‘No threat to children under radicalised woman’s care’

‘No threat to children under radicalised woman’s care’
People’s Action Party Community Foundation (PCF) Sparkletots preschool at Blk 385 Tampines Street 32. Photo: Nuria Ling/TODAY
Published: 10:15 PM, June 12, 2017
Updated: 2:10 PM, June 13, 2017

SINGAPORE — The children who were previously under the care of Syaikhah Izzah Zahrah Al Ansari are “safe and well cared for”, said the Early Childhood Development Agency (ECDA) on Monday (June 12).

The assurance came following a visit by the agency to the People’s Action Party Community Foundation (PCF) Sparkletots preschool in Blk 385 Tampines Street 32, where the 22-year-old woman — the first female to be detained for radicalisation — had worked for less than a year, before she was nabbed this month under the Internal Security Act (ISA). 

Tampines GRC Member of Parliament Cheng Li Hui, who looks after the Tampines East division, also wrote on Facebook that “at no time was there a threat to the children under (Izzah’s) care”, as she acknowledged that some Singaporeans, especially parents, “may be disturbed that she was an infant care assistant and in contact with children”. 

Separately, in a letter given out to parents with children enrolled at the centre, Ms Cheng described the detention as a “serious matter ... which is being handled by the security agencies”. She also assured the parents that the centre has been working with the authorities.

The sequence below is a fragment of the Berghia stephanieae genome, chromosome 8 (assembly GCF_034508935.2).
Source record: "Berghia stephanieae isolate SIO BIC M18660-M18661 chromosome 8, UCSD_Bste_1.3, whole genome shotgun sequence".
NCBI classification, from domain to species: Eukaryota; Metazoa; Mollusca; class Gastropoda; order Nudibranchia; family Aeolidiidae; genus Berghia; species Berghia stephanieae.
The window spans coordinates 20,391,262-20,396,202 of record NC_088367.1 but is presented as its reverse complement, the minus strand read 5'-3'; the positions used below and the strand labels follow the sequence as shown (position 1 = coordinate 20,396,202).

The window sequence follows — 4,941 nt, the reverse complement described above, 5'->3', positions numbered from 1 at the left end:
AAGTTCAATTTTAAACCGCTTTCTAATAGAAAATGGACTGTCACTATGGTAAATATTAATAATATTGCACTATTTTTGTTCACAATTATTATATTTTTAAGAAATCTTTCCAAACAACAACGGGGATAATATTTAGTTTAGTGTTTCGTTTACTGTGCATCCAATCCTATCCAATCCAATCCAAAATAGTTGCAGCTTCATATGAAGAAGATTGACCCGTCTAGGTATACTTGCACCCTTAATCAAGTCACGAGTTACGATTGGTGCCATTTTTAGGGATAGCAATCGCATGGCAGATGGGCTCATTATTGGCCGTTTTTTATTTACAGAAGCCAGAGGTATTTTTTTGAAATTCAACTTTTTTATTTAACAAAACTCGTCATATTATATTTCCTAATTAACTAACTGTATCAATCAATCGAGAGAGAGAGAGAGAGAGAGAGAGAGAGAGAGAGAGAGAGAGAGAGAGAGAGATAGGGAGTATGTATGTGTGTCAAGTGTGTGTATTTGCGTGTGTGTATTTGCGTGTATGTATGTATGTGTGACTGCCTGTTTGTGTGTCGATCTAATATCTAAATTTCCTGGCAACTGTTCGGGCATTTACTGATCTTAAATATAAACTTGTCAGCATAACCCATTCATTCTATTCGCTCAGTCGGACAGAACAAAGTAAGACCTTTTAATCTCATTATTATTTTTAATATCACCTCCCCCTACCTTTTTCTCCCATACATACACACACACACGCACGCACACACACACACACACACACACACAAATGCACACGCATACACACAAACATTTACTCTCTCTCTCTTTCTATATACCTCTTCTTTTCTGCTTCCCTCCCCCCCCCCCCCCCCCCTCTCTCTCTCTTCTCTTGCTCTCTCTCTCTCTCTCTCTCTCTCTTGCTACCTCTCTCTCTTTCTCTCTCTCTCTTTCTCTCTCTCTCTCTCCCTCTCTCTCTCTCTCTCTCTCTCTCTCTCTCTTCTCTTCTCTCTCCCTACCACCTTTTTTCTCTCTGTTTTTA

Together with four other employees, Izzah cared for 10 infants aged between two and 18 months, as an infant care assistant.

In response to media queries, an ECDA spokesperson said that Izzah worked under supervision in providing routine care to the infants in the centre, and her duties included helping to feed the infants, change diapers and playing with them. 

“In the course of work, Izzah would always have a trained staff supervising her,” said the spokesperson. “Based on our interactions with staff, we have assessed the children to be safe and well cared for,” she added.

The Ministry of Home Affairs (MHA) said Izzah began to be radicalised in 2013 by online propaganda related to the Islamic State terrorist group. 

Her radicalisation deepened over time, “exacerbated by a wide network of foreign online contacts which she developed”, the ministry said. 

Since 2015, she had been looking for an IS supporter to marry, actively planning to make her way to Syria with her young child. She was prepared to undergo military training and engage in armed combat to defend the IS if called upon by the terrorist group to do so, the MHA said. 

Parents whose children were enrolled at the preschool told TODAY they were not overly perturbed, but some noted that the news was sudden, and they would seek more information from the centre.  

Software engineer Jonathan Handoyo, 33, said that as he did not know how much contact Izzah had with his five-year-old daughter, he would try to find out more from the teachers. On how the school handled the situation, he said he would reserve his judgment until he had spoken to the teachers. 

Financial consultant Hong Wan Ling, 26, who has a four-year-old daughter at the centre, felt that the children were “too young to be influenced”, although there was some degree of concern. 

In her Facebook post, Ms Cheng said she was “disheartened” to learn that a Singaporean has been detained for becoming radicalised.

Nevertheless, she added: “What this incident shows us is that the threat of terrorism is real. Our security agencies will do their best but it is not their responsibility alone. 

“If you notice suspicious behaviour or signs of radicalisation among your family and friends, please take a stand and alert the relevant authorities. We all have a role to play to prevent terrorist attacks and protect our home.”